So. Brown bread. This was a nemesis of mine for a while in as far as it can be a little trickier to pull off than a white loaf, but still very achievable for a beginner. Brown flour contains less gluten and so is less stretchy and therefore a bit different to knead, and will rise a lot less. You can of course add gluten, but I personally feel as though this rather defeats the object of making it for yourself.
Getting the flour
On this occasion the baking represents an actual adventure in Bruntonia. The husband was back from university for the bank holiday weekend, and I felt like getting out and doing something, so we cycled to Anglesey Abbey. This is something like 6 miles outside of Cambridge, and a marvellous example of an English stately home. The house there is beautiful, but the real triumph is the grounds and gardens. Having risked the hayfever long enough, we also went to visit the Lode Mill.
There has been a mill on the site for around 1000 years, the current mill is around 300 years old and a masterpiece of restorative work. Most of the workings of the mill are still original, and still being used. You can buy freshly ground flour from there, which I was of course, super excited about. I talked off the ear of the poor guy in the mill about the absorbency of the flour (makes a huge difference to the amount of liquid you need to add!) as well as the fineness of the flour, which was very impressive. The other important aspect is the ratio of white to brown flour – as I have mentioned, brown flour isn’t as gluten-y, so a good way to compromise delicious wholegrain goodness and a loaf that doesn’t resemble a rock is to mix it with a bit of white flour. In this case, I recommend about 1:2 white to brown flour, but it is of course down to personal taste.
Anyhoo, having been escorted away from the mill (you have honestly never seen someone so excited about a bag of flour…) we went to the cafe and tried some cream tea and scones baked with lode mill flour (it was the jubilee weekend after all!). I was suitably impressed, and have made a couple of loaves of bread with my flour since. It is mega delicious, but I have to make it last until I feel ready to take a 12 mile round trip on the pushbike to get some more!
We also signed up to the National Trust as members while we were there, cementing the idea that Chris and I are basically old people already. All the same, their membership is bargainously discounted, especially for young people.
- 300g strong brown flour
- 150g strong white bread flour
- 30g cake yeast / 1 tbsp dried active yeast / 2 7g sachets ready yeast
- 150 ml warm milk
- 150 ml warm water
- 1 tsp sugar
- 1 tsp salt
- seeds (optional)
If using dried active or cake yeast, you should start with this first. Cake yeast will need to be mixed with 1 tsp sugar. It starts life as a block, but as you mash in the sugar, it will go to a runny liquid. Add the warm milk and whisk together, then give 15-20 mins to wake it up. For dried active yeast, add 1 tsp sugar and the warm milk, and do the same.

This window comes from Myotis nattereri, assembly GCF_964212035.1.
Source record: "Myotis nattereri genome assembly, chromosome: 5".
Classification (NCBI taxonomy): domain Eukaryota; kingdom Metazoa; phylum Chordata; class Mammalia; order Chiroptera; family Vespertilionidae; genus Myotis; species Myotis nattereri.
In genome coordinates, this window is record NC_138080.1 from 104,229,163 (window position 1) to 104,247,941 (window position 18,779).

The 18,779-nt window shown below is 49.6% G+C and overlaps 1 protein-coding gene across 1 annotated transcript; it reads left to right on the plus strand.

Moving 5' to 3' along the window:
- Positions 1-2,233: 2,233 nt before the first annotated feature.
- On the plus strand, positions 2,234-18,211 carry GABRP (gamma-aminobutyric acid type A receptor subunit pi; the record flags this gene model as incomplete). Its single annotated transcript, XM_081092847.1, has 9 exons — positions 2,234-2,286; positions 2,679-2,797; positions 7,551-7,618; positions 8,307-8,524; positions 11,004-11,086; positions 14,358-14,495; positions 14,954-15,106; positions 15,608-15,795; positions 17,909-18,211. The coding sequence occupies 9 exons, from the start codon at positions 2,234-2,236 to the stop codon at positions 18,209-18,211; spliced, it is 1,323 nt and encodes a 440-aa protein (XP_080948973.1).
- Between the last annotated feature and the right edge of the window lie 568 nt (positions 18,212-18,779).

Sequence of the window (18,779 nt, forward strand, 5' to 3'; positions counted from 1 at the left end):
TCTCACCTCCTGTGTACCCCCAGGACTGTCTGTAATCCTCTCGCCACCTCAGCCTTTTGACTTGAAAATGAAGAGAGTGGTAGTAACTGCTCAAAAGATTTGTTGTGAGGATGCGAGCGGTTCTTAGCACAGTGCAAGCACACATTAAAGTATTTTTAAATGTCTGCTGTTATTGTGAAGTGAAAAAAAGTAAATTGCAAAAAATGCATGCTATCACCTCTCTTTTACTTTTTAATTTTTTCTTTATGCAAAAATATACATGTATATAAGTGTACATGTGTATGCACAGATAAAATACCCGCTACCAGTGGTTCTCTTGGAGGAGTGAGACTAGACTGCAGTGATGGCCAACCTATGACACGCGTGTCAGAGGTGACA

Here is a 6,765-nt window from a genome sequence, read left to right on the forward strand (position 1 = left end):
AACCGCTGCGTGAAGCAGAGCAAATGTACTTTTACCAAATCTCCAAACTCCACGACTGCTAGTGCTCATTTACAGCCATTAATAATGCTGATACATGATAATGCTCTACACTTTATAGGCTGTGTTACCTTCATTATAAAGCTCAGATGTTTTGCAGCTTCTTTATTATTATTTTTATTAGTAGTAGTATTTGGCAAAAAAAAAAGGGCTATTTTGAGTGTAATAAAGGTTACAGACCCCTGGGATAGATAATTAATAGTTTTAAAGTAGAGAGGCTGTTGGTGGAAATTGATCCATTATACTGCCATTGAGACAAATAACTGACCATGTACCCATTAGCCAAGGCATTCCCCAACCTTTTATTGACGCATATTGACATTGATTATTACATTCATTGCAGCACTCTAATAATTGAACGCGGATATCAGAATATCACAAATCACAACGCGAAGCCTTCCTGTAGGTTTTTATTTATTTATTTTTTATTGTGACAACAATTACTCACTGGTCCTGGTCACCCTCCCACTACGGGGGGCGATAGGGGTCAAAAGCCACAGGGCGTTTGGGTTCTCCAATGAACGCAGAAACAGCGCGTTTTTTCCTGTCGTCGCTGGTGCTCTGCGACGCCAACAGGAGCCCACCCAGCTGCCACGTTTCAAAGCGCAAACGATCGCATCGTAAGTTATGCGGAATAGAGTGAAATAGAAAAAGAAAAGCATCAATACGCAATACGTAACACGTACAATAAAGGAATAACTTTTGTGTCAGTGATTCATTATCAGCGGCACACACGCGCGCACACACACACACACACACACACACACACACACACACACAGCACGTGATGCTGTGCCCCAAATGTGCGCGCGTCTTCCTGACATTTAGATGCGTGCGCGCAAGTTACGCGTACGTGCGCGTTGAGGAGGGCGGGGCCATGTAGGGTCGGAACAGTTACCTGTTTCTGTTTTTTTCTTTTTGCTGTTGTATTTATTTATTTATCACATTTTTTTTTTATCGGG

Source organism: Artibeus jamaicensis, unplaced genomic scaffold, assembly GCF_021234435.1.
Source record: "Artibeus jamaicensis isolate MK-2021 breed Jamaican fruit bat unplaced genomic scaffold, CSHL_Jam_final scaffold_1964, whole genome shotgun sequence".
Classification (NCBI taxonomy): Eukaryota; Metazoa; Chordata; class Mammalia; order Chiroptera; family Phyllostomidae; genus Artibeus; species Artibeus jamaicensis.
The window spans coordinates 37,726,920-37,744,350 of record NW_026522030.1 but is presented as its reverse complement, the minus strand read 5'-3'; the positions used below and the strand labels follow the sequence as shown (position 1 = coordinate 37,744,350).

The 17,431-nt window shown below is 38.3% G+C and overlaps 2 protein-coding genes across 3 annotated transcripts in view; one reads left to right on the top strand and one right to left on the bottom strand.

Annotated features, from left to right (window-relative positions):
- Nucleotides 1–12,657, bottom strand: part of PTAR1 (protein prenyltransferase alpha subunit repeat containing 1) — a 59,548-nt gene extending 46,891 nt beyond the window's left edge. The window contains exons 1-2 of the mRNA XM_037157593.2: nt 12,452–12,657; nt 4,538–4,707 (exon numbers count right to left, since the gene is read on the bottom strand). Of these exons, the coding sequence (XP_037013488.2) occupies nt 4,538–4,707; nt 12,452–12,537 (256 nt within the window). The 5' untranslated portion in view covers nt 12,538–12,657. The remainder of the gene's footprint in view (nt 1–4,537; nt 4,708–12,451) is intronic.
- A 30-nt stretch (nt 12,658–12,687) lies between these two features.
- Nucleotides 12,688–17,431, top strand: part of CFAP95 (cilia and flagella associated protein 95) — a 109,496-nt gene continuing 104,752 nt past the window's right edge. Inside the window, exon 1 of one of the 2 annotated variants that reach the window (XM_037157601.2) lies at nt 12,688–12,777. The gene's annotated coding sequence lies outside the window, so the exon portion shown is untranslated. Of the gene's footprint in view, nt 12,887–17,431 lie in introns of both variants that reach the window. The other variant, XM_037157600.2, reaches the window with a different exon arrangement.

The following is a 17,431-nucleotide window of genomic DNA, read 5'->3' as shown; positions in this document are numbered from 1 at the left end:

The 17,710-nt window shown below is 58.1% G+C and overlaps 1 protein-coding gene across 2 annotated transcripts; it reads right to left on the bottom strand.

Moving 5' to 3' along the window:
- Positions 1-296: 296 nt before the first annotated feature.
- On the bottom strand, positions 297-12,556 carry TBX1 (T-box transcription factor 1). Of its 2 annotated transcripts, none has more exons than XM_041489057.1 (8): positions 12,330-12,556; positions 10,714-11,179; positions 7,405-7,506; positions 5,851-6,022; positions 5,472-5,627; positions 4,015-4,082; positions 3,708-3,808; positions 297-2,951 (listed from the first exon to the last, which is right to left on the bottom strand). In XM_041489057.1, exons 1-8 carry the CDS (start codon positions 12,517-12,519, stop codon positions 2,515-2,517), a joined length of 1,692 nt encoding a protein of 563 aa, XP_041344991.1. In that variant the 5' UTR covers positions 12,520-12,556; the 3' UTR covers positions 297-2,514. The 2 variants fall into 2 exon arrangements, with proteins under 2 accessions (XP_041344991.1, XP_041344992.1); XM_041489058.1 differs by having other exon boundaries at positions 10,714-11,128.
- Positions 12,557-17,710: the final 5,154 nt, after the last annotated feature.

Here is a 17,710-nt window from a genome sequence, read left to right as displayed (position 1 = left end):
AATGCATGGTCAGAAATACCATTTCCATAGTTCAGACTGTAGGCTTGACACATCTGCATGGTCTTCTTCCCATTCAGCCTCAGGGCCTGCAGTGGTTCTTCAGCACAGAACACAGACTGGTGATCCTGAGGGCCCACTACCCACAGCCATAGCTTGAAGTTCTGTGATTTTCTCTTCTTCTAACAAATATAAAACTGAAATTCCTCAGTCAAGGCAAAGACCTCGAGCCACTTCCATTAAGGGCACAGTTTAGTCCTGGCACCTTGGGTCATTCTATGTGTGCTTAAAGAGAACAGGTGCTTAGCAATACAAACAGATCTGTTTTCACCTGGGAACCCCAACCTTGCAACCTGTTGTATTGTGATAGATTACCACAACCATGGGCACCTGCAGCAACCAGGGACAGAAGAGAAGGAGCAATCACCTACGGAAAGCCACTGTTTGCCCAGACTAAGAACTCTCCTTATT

Mix together your dry ingredients, then add the yeast mix and the water. Then it’s time to knead baby! Kneading is stretching out the dough – stretch but don’t break it. My fresh flour had an almost sandy texture, but absorbed liquid well to make a beautifully smooth dough. You can read my original bread-baking post here (includes guide to kneading) or watch this video here. It will take a good ten minutes.
Roll the dough up to a ball and lightly oil it. Put it in a bowl covered in a damp cloth for about an hour and a half, or until double the size. Then knock the air out of it, and lightly knead again. At this stage I like to knead in 2tbsp each of sesame, poppy, and sunflower seeds, leaving a few to scatter on top once it’s in the tin. Put into a lightly oiled tin and leave for a further 45 mins to 1 hour.
Bake at 220*c for 10 minutes, then bake at 180*c for a further 15. I then take it out of the tin and bake for another 5 mins to get a good crispy crust.
Leave it to cool and then chow down!
Finally… the wine
The wine has been a bit of an adventure in as far as it got a little mould on the surface. Not the end of the world, provided it hasn’t taken hold too much. It’s normally a natural yeast, which normally has poor attenuation and will die off as soon as it gets alcoholic, so I’ve given it two chances. Anyway, I sterilised a bucket, cloth and a demijohn, and strained off the flowers, raisins and citrus through the muslin. I then siphoned it off into the demijohn, by far the easiest way is with a siphon tube. Just sterilise it first! It will now sit there with a fermentation lock on top and bubble about for another 3 weeks, or until fermentation finishes. I’ll update you then!
p.s. I’ve made more cordial
I thought I had way too much, but it turns out I don’t. There;s still loads of elderflowers, so I’m making a top up!